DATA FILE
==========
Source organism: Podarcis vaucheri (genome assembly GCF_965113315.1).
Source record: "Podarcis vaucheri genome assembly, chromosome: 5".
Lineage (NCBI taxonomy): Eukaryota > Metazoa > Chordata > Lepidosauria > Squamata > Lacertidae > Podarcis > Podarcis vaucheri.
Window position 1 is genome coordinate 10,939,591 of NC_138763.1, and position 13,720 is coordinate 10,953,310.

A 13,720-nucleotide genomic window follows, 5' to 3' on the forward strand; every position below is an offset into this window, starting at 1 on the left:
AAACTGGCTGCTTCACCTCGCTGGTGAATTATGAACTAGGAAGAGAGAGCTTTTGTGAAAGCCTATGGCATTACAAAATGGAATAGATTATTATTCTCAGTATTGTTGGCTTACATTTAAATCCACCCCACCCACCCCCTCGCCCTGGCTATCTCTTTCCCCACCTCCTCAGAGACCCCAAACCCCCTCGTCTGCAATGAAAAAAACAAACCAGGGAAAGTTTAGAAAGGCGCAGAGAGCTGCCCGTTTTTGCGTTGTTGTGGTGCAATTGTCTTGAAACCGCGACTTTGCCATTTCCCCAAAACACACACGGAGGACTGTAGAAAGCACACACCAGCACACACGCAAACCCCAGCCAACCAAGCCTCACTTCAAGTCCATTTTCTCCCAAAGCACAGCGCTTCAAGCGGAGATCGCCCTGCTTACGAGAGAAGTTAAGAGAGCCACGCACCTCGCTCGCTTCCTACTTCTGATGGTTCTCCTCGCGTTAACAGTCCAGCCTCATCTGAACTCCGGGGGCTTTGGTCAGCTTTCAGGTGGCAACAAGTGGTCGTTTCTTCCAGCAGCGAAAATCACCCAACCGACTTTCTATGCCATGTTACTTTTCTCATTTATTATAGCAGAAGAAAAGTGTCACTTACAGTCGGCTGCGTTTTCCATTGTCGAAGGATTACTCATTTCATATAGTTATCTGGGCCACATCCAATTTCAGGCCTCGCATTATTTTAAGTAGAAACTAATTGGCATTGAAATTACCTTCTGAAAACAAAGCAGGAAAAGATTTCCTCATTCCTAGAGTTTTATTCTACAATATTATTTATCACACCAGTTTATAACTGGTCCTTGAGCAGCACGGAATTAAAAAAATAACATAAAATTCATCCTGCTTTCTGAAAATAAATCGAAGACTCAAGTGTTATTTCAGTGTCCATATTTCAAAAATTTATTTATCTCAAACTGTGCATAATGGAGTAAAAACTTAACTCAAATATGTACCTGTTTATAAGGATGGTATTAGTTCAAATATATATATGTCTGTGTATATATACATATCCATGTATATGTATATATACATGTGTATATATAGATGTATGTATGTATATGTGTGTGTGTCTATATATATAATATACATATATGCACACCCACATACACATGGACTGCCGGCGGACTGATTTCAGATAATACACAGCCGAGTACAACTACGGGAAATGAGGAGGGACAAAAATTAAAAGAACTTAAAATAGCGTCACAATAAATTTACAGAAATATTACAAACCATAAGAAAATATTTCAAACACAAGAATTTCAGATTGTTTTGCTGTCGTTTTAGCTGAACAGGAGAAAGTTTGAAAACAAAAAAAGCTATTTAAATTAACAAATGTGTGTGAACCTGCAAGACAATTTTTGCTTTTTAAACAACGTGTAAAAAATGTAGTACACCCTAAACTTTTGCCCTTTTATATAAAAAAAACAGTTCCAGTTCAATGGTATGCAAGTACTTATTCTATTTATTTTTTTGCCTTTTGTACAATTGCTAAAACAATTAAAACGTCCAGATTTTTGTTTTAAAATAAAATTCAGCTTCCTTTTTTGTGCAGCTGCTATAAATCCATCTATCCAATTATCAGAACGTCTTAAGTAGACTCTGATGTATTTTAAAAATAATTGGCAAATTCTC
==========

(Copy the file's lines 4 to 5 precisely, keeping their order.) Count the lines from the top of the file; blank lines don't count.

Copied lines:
Window position 1 is genome coordinate 10,939,591 of NC_138763.1, and position 13,720 is coordinate 10,953,310.

A 13,720-nucleotide genomic window follows, 5' to 3' on the forward strand; every position below is an offset into this window, starting at 1 on the left: